1. ARCIL (India’s first and largest asset reconstruction company (ARC))
  2. Reliance Asset Reconstruction Company Limited by Anil Ambani
  • In our example, SBI has NPA worth Rs.40 crores.
  • ARC will buy the NPA file from SBI at a lower rate say 35 crores. (well, SBI is making loss, yes, but something is better than nothing.)
  • Besides, banks have hundreads of bad loan cases, they donot have time or manpower to pursue individual case, sometimes no bidders are interested in auction. All the filework and donkey labour, In such cases, it’s better for bank to transfer NPA to ARC.
  • But that doesn’t mean ARC will give 35 crores to the SBI from its own pocket!
  • Then how will the Asset reconstruction company (ARC) arrange for the money?= via Security Reciepts.

What are Security Reciepts (SR)?

  • In above example, ARC needs Rs.35 crores to buy a Non performing asset from SBI.
  • So ARC will issue “security reciepts (SR)” worth Rs.35 crores.
  • Only Qualified Institutional buyers (QIB) can buy these security reciepts (SR).
  • SR are not “bonds”, they donot carry fixed interest rate.
  • ARC will promise to pay money on SR, when it gets money the bad loan.
  • Although, ARC usually promise 9% profit on “security reciepts (SR)”.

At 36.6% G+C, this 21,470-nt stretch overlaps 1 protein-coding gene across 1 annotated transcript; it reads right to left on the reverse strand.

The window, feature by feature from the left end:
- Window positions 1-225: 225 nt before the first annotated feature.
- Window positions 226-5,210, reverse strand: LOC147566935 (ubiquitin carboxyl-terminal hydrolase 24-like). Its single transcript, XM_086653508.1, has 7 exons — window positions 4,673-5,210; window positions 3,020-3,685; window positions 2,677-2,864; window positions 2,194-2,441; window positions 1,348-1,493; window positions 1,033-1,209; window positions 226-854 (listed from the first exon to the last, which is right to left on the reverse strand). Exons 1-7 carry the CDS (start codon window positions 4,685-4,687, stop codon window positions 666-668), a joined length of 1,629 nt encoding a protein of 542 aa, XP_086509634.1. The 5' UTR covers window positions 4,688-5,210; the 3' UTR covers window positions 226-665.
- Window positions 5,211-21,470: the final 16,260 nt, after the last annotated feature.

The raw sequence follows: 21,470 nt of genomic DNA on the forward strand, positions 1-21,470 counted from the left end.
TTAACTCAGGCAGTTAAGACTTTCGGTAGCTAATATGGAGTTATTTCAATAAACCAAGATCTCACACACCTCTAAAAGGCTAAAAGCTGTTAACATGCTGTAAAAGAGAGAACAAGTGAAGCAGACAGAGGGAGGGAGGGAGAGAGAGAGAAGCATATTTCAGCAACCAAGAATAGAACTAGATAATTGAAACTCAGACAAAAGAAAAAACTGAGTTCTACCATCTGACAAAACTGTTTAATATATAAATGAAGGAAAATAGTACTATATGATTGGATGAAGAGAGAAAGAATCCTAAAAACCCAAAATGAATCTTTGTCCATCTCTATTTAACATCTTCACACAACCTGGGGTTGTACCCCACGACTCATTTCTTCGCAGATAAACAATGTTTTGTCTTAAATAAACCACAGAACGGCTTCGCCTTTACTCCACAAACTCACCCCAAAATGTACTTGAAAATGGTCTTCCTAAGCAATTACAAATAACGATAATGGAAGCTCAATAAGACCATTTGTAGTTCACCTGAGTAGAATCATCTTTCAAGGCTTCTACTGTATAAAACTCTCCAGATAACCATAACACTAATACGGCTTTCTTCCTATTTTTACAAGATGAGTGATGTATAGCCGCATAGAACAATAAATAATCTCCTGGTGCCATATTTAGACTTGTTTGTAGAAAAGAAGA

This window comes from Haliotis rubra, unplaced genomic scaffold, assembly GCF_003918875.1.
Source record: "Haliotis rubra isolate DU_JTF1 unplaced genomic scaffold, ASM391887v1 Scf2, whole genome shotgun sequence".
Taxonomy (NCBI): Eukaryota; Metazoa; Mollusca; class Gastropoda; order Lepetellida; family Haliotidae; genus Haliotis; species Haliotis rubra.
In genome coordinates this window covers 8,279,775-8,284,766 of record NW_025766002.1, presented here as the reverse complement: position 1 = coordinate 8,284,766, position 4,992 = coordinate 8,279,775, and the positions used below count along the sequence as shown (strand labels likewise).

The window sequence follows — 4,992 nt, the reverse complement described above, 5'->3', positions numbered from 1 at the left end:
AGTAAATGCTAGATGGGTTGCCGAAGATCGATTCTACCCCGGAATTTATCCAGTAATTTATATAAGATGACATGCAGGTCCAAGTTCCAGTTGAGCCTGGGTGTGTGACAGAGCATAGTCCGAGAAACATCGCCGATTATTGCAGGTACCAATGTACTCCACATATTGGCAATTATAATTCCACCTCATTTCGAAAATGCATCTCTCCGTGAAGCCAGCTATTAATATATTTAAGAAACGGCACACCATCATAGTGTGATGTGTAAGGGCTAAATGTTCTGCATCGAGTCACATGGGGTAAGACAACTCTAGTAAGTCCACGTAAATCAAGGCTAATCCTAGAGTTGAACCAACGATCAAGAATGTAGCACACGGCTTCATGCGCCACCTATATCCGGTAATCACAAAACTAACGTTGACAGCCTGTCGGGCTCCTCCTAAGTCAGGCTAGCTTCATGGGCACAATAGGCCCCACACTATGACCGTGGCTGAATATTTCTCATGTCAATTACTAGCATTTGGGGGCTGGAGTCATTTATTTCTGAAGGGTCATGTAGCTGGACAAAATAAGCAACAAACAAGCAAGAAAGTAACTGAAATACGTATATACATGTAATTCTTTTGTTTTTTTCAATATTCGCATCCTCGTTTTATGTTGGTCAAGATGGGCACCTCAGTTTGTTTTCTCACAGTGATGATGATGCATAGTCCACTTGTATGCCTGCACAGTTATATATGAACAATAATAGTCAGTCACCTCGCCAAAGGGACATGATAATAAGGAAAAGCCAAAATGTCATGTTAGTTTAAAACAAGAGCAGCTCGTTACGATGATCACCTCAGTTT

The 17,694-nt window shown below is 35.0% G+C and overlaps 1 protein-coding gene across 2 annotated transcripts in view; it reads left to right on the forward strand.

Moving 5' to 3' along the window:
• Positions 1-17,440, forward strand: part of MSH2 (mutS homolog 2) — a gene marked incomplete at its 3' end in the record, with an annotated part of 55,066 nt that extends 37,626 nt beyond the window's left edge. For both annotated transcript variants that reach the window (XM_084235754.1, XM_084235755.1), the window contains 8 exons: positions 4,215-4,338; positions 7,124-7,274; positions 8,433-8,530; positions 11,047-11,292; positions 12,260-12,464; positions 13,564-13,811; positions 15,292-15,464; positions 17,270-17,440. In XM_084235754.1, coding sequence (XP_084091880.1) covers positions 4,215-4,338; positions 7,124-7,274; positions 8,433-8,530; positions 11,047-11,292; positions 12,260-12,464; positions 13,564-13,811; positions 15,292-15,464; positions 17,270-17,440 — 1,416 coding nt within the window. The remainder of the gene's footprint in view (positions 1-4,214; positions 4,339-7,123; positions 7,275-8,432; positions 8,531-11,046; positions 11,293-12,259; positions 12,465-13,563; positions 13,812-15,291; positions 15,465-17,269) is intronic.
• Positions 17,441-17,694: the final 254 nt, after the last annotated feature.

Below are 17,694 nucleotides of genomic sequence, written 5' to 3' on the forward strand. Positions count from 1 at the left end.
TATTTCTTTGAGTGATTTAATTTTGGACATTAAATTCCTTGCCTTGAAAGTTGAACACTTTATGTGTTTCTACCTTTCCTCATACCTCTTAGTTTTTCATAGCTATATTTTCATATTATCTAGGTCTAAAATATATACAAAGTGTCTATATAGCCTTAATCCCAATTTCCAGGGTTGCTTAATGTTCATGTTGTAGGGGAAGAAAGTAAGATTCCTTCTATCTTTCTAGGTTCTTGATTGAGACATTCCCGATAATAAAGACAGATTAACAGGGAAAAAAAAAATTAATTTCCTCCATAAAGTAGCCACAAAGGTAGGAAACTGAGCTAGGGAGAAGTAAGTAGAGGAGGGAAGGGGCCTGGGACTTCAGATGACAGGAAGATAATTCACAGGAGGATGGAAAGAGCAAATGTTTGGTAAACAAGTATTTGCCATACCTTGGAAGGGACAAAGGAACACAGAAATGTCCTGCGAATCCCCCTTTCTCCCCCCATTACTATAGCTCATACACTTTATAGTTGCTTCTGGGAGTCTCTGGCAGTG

• So, three possible situations:
  1. Qualified institutional buyers (QIB) buy those security reciepts (SR). So Rs.35 cr cash goes from QIB -> ARC -> SBI.
  2. SBI itself recieves SR worth Rs.35 crores for free. (that means ARC will gradually pay the money to SBI).
  3. combination of both: QIBs buy SR worth 30 crores + SBI recieves free SR worth 5 crores.

What is Qualified Institutional Buyer (QIB)?

These people have the expertise and the financial muscle to evaluate and invest in the capital markets.
  1. Scheduled Commericial Banks
  2. Foreign Institutional Investor
  3. Mutual Funds
  4. Venture Capital Investors
  5. Insurance Companies
  6. Pension/ Providend Funds

Foreign investment in ARC

  • ARC =buy bad loans from banks.
  • ARC =arrange money from QIBs to buy bad loans from banks.
  • Problem= Indian QIBs do not invest much in ARCs.
  • Therefore ARC’s capacity to buy NPA= very low.
  • And bank themselves don’t have enough expertize or manpower to dispose those NPAs quickly.
  • Previously Foreign investors could invest only upto 49% in ARC=minority shareholder=cannot influence company decisions.